Will Catholics come home?

By | February 17, 2010

The report’s objective was to understand and compare the spirituality of Americans and Millennials. Interviews were conducted from Dec. 23, 2009, through Jan. 4, 2010. Respondents were identified as Americans, American Catholics and practicing American Catholics. Millennials were identified simply as Catholic and non-Catholic.

Millennials is the term used to describe young adults between the ages of 18 and 29.

According to the survey, most Americans believe religion is an important part of daily life. Eighty percent of Catholic Millennials said they see religion as at least “somewhat important” in their lives and 98 percent of practicing Catholics said the same thing.

When asked, “How interested or not are you in learning more about your religion,” a majority of American Catholics responded somewhat (41 percent) or very (19 percent) interested. Twenty-nine percent said not very interested and 11 percent said not at all interested.

In contrast, those who consider themselves practicing Catholics responded more favorably. Fifty-two percent said somewhat interested and 32 percent said very interested. Fourteen percent said not very interested and only two percent said not at all interested.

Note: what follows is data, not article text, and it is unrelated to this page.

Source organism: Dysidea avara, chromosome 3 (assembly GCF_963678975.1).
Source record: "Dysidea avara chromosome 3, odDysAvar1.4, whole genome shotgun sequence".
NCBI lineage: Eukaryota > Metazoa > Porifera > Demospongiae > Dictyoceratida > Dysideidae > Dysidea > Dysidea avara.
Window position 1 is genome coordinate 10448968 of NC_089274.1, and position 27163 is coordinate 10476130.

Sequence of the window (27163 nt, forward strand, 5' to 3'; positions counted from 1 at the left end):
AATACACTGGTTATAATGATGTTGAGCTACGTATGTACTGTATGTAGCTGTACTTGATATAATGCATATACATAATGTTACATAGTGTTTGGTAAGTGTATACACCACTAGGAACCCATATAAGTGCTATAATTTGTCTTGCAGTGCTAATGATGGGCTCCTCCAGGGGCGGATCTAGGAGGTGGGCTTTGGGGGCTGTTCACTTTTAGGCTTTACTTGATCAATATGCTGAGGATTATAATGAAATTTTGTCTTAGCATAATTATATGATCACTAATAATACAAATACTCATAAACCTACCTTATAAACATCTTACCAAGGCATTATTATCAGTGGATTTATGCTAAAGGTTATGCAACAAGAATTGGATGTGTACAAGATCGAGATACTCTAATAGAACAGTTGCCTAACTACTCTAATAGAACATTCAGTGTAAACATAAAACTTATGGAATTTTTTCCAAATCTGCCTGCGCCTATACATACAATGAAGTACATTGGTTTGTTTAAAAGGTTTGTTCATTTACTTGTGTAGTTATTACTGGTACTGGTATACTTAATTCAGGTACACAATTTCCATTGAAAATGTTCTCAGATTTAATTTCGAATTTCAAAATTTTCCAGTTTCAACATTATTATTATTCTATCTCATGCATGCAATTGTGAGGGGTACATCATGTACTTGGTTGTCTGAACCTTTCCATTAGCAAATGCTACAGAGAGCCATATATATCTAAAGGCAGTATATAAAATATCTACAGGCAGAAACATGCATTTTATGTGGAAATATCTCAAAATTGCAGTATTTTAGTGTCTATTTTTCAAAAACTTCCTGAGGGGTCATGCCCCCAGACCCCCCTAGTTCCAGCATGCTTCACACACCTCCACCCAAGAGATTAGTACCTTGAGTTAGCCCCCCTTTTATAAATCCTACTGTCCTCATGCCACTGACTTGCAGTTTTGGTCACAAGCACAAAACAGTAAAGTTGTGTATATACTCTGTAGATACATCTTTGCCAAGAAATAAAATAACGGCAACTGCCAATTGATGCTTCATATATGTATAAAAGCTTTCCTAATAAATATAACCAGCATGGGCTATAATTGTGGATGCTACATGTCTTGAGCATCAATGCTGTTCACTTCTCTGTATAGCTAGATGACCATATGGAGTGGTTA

Two-thirds of Millennial Catholics also expressed a desire to learn more about their religion. Thirty-seven percent said they were somewhat interested and 28 percent said very interested.

These numbers closely follow how other Millennials responded (31 percent somewhat interested and 30 percent very interested).

These survey results should motivate our parishes. The findings show that now is the right time to put out the welcome mat. People who were skeptical about the Catholics Come Home initiative, wondering whether people are even interested in an invitation to return to church, should understand that Americans, including young adults, sincerely have a desire to know God. They want to join others in worshipping him.

There are still challenges, as the survey suggests. These include suggestions that two-thirds of Catholic Millennials see themselves at least somewhat more “spiritual” than “religious” and that 61 percent of Catholic Millennials believe it is OK for Catholics to practice more than one religion.

Our duty as Catholic parishioners is to hold open the doors and welcome others to church. Once inside, our pastors, parish directors, ordained and non-ordained ministers, RCIA directors and religious educators will eagerly instruct people in the faith.

Carl Anderson, who is supreme knight of the Knights of Columbus, sums up this opportunity for parishes:

“The church has a great opportunity to evangelize, and has much to build on with the next generation of Catholics, but it must act and teach in a way that makes clear the reasons for church teaching as part of what our pope has called our ‘yes’ to Jesus Christ.”

A PDF version of the the survey can be downloaded at the Knights of Columbus Web site, www.koc.org.

Related Posts

Scroll to Top